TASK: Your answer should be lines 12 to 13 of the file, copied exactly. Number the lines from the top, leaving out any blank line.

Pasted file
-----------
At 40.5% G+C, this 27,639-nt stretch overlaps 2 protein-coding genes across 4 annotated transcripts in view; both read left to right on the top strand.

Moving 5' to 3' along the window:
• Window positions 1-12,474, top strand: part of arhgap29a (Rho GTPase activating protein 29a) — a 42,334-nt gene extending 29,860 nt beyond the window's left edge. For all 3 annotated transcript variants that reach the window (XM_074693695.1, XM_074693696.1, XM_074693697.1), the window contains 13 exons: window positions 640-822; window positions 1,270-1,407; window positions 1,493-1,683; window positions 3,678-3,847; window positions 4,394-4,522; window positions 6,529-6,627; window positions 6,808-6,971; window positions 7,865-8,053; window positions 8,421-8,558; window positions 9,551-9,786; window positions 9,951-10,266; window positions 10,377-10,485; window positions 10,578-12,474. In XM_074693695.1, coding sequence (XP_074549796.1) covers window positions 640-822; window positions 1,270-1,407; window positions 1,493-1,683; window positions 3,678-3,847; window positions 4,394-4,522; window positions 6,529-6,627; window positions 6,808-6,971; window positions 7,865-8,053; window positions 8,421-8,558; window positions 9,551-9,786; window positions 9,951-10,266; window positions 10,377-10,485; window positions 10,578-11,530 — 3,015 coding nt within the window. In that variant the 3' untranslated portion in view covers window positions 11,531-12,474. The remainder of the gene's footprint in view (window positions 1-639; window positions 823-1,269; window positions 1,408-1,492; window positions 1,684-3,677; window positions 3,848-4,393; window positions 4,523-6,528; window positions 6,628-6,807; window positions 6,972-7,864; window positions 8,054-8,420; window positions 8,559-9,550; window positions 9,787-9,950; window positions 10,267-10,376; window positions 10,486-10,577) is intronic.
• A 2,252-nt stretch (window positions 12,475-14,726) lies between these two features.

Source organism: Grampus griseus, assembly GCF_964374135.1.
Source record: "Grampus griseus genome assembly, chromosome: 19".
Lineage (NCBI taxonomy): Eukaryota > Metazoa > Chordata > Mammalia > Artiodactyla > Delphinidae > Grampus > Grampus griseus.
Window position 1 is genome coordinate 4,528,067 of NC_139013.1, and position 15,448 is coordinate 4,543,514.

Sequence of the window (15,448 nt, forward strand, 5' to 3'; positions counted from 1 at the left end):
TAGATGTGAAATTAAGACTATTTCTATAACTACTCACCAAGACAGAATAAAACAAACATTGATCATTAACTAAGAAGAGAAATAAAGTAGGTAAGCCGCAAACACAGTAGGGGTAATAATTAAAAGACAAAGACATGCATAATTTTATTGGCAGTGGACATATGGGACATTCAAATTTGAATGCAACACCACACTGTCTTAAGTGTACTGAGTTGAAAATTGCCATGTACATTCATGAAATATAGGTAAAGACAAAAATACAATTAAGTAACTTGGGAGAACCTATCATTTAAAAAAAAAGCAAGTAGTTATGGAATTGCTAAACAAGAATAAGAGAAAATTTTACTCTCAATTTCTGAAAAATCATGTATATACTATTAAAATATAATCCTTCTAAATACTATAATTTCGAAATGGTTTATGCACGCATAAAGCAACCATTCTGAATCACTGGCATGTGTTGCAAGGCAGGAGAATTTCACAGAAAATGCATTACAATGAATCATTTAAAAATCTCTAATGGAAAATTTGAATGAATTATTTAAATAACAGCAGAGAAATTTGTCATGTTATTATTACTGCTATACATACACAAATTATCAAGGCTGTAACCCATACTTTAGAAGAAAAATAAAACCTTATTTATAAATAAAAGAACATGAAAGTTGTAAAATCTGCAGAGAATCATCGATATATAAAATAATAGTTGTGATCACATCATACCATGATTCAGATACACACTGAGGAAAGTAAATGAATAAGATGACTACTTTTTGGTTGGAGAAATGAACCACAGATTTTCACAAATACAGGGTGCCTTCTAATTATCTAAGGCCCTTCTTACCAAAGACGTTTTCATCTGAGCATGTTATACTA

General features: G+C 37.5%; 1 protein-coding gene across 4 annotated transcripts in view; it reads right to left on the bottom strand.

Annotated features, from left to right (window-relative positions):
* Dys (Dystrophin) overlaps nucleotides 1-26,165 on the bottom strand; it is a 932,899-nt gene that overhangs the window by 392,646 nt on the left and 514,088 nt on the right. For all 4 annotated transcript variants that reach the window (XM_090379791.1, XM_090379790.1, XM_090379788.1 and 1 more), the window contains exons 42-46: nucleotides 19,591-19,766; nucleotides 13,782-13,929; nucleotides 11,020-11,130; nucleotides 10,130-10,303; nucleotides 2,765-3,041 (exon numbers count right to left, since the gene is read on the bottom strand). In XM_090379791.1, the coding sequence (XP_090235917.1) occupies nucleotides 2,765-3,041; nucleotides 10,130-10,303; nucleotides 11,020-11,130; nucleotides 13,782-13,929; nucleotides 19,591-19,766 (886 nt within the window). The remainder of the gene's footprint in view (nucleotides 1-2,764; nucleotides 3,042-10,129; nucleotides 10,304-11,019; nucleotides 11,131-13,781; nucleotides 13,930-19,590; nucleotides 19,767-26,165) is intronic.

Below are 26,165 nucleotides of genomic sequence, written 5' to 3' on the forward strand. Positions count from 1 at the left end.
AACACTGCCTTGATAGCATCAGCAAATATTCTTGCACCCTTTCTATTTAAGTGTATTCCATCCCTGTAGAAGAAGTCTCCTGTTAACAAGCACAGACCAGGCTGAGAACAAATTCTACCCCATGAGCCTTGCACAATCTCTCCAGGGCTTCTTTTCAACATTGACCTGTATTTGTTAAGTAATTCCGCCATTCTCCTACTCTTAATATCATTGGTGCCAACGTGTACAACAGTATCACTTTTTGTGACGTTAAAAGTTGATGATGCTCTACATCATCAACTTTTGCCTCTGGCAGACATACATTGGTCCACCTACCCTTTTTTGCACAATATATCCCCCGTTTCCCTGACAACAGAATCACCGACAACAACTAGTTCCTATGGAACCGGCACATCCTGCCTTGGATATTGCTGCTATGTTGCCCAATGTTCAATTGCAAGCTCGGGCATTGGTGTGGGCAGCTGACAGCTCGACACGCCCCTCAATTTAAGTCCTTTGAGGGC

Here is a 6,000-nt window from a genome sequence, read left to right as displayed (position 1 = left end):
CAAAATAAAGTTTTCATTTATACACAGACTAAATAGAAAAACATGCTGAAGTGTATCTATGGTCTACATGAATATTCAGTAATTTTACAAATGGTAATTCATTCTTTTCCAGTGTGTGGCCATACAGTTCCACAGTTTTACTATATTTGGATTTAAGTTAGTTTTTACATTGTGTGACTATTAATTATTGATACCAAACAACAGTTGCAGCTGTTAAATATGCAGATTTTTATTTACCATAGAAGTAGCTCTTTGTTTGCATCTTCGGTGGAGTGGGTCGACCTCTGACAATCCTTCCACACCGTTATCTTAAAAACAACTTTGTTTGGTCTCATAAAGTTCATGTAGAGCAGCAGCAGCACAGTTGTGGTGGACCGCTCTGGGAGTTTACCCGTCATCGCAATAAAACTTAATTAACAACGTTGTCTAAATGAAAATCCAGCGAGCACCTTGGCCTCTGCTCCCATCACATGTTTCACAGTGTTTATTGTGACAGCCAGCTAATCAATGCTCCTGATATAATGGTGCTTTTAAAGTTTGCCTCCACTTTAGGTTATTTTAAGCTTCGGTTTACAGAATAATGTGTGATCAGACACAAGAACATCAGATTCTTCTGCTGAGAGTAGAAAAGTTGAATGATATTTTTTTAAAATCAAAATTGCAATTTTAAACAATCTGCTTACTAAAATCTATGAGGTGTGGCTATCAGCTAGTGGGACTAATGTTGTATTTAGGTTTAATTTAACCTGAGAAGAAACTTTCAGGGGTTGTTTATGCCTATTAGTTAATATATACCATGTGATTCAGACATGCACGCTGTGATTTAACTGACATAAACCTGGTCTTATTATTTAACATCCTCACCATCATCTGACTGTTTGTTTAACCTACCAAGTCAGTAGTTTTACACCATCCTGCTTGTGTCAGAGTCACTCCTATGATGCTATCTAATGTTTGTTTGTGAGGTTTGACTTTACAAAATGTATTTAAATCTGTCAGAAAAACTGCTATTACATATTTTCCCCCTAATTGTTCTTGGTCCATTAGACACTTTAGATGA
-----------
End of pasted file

Annotated features, from left to right (window-relative positions):
* Dys (Dystrophin) overlaps nucleotides 1-26,165 on the bottom strand; it is a 932,899-nt gene that overhangs the window by 392,646 nt on the left and 514,088 nt on the right. For all 4 annotated transcript variants that reach the window (XM_090379791.1, XM_090379790.1, XM_090379788.1 and 1 more), the window contains exons 42-46: nucleotides 19,591-19,766; nucleotides 13,782-13,929; nucleotides 11,020-11,130; nucleotides 10,130-10,303; nucleotides 2,765-3,041 (exon numbers count right to left, since the gene is read on the bottom strand). In XM_090379791.1, the coding sequence (XP_090235917.1) occupies nucleotides 2,765-3,041; nucleotides 10,130-10,303; nucleotides 11,020-11,130; nucleotides 13,782-13,929; nucleotides 19,591-19,766 (886 nt within the window). The remainder of the gene's footprint in view (nucleotides 1-2,764; nucleotides 3,042-10,129; nucleotides 10,304-11,019; nucleotides 11,131-13,781; nucleotides 13,930-19,590; nucleotides 19,767-26,165) is intronic.